Boyle, Walter. The Ancient Order of Hibernians and its link to the Coal Region; The Molly Maguires and the AOH. Retrieved October 8,2002 from

 Coleman, Walter J. (1969). The Molly Maguire Riot. New York: Arno Press Inc.

Moffett, Cleveland. (1894). The Overthrow of the Molly Maguires [Electronic version]. McClure's Magazine, 90-100.Retrieved October 9,2002 from

Molly Maguires. Retrieved October 8,2002 from:

Organization of Outlaws born in Ireland-Reborn in Pennsylvania. (n.d) Retrieved October 8,2002 from

Pinkerton, Allan. (1973). The Molly Maguires and the Detectives. New York: Dover Publication Inc.

Strike at Homestead Mill: The Hated Men in Black. (n.d) Retrieved October 8,2002 from PBS database on the World Wide Web:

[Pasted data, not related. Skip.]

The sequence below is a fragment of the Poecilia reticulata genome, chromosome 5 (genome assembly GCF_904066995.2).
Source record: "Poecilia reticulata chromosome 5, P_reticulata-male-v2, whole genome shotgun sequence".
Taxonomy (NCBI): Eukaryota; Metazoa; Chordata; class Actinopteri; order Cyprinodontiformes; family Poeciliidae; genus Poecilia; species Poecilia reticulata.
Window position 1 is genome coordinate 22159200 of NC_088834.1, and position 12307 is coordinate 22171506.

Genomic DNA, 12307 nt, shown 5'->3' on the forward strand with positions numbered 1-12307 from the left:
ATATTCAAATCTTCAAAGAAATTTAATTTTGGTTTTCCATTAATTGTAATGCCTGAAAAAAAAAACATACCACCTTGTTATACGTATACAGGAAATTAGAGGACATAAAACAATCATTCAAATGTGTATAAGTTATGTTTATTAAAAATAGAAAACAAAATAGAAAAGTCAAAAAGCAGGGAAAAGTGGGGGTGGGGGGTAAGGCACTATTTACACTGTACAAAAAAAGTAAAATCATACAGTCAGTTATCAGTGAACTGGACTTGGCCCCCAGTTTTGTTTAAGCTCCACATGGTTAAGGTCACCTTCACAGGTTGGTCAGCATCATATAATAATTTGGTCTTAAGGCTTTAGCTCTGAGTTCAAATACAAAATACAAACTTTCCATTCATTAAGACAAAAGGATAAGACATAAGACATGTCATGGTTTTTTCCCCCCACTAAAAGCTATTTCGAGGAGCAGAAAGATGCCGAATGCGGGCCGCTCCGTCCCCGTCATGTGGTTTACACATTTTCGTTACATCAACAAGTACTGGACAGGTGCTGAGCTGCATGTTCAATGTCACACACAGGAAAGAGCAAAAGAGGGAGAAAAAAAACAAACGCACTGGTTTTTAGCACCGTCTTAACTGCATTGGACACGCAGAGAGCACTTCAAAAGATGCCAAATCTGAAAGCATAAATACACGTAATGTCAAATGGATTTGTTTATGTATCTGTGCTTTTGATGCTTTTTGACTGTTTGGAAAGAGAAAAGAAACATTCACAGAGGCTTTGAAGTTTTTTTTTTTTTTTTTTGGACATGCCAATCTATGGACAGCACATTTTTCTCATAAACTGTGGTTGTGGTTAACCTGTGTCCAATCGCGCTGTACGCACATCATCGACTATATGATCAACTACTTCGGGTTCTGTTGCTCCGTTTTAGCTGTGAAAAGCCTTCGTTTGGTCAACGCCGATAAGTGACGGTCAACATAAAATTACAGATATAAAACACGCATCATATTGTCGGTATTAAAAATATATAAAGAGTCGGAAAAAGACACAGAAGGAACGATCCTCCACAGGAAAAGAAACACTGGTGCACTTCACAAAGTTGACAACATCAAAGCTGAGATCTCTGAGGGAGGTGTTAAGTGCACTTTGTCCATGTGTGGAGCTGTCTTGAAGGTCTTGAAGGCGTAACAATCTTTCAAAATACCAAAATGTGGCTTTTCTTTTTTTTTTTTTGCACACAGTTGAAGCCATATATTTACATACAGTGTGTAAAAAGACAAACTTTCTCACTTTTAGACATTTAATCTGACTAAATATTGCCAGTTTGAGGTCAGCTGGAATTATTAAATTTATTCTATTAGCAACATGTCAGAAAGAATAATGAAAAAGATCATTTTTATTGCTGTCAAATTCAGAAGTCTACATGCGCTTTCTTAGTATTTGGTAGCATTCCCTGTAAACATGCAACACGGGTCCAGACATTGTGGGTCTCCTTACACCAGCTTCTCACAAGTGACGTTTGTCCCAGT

Molly Maguires. (n.d). Encyclopedia Britannica. Retrieved October 8,2002 from Encyclopedia Britannica Online database, Article no.54597.

This page was written and created by a student enrolled in a course at the University of St.Francis.
The content of this page is the work and opinion of the author, not the faculty or administration of the University of St. Francis.
Neither the University nor its employees are responsible for the content of this web page.